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Buy-side and Sell-side Contracting: should it be integrated?

April 29, 2022

Are there benefits in consolidating buy-side and sell-side contracting and commercial resources? If yes, should this be a full or partial integration and are there potential exposures or conflicts of interest to watch out for?

These are questions that many organizations – especially those in business-to-business markets – periodically ask. It seems logical that a consolidation of resources might offer greater efficiencies and savings, perhaps also adding to organizational effectiveness through a broader skill set and improved data flows. Based on extensive insight from its benchmark studies – and regular conversations with members – World Commerce and Contracting has produced a short report and here is an extract from it.

Current State

Across industry as a whole, full integration of buy-side and sell-side contracting and commercial management is relatively common in smaller organizations, where it offers resource and skill efficiencies. In these organizations, individual practitioners are often responsible for both purchasing and sales contracting. This is less likely to be the case in larger corporations, where functional separation and individual specialism are the norm. However, this is not universal and there are significant variations between industries. The table below, based on data from six indicative industries, illustrates the point.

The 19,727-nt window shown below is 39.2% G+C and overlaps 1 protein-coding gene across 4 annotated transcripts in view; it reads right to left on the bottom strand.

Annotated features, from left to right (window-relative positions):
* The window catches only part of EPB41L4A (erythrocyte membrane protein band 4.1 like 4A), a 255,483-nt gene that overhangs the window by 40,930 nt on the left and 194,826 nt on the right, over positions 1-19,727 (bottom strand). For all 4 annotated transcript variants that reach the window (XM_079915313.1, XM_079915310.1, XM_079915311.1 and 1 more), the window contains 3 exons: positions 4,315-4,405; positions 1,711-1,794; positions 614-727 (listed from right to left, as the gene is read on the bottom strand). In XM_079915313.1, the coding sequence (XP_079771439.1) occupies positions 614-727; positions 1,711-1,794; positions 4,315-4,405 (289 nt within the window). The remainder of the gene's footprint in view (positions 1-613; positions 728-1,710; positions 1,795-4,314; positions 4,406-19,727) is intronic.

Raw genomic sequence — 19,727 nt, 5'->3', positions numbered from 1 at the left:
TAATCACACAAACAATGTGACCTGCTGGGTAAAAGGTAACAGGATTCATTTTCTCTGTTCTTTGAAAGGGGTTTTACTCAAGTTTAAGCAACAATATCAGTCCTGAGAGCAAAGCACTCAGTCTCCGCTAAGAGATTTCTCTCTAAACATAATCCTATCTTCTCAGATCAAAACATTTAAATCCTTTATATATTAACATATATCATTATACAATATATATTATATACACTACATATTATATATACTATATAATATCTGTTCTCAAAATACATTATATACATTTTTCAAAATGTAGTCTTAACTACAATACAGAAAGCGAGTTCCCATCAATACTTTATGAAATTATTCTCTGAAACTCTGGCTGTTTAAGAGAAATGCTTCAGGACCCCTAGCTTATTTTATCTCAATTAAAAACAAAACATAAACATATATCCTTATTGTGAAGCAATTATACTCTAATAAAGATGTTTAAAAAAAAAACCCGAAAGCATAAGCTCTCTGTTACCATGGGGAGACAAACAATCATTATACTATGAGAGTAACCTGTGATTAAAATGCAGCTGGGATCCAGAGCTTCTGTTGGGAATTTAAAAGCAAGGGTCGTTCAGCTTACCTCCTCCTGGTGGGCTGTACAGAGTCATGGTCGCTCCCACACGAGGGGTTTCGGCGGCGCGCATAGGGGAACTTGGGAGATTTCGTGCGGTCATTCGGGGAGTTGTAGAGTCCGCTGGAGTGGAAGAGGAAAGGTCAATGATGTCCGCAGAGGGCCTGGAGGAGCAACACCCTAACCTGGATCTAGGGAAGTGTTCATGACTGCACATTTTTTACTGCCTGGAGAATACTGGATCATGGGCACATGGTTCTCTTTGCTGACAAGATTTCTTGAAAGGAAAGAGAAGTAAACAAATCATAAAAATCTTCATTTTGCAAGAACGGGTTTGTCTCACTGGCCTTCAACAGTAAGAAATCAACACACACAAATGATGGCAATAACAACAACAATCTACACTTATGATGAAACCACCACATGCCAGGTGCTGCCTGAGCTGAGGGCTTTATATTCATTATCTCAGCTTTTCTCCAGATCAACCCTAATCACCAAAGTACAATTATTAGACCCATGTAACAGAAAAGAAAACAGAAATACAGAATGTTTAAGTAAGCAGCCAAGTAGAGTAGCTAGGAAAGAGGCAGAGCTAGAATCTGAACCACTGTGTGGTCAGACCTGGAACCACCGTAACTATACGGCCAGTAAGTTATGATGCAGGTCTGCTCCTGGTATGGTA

What is the state of integration of resources responsible for buy side and sell side contracting?

Aerospace / DefenseBanking / Insurance / FinancialEngineering / Construction / Real EstateManufacturing / ProcessingServices / Outsourcing / ConsultingTelecoms
No integration (separate reporting lines)53.20%66.70%31.80%74.10%47.80%84.60%
Plans for integration2.10%5.60%4.50%3.70%8.70%3.80%
Areas of partial integration34.00%19.40%40.90%18.50%26.10%11.50%
Fully integrated10.60%8.30%22.70%3.70%17.40%0.00%

It is notable that the industries with higher levels of integration are generally project / program oriented where greater coordination between buy-side and sell-side activities is essential. However, as the data shows, integration is typically not absolute. ‘Partial integration’ often means that team members supporting the sales contract also take responsibility for sub-contracts, rather than more general procurement activities.

The Report

The report goes on to discuss the benefits of integration, the extent to which these are typically achieved, the barriers that often prevent success and emerging trends that are making this an important topic for the future.

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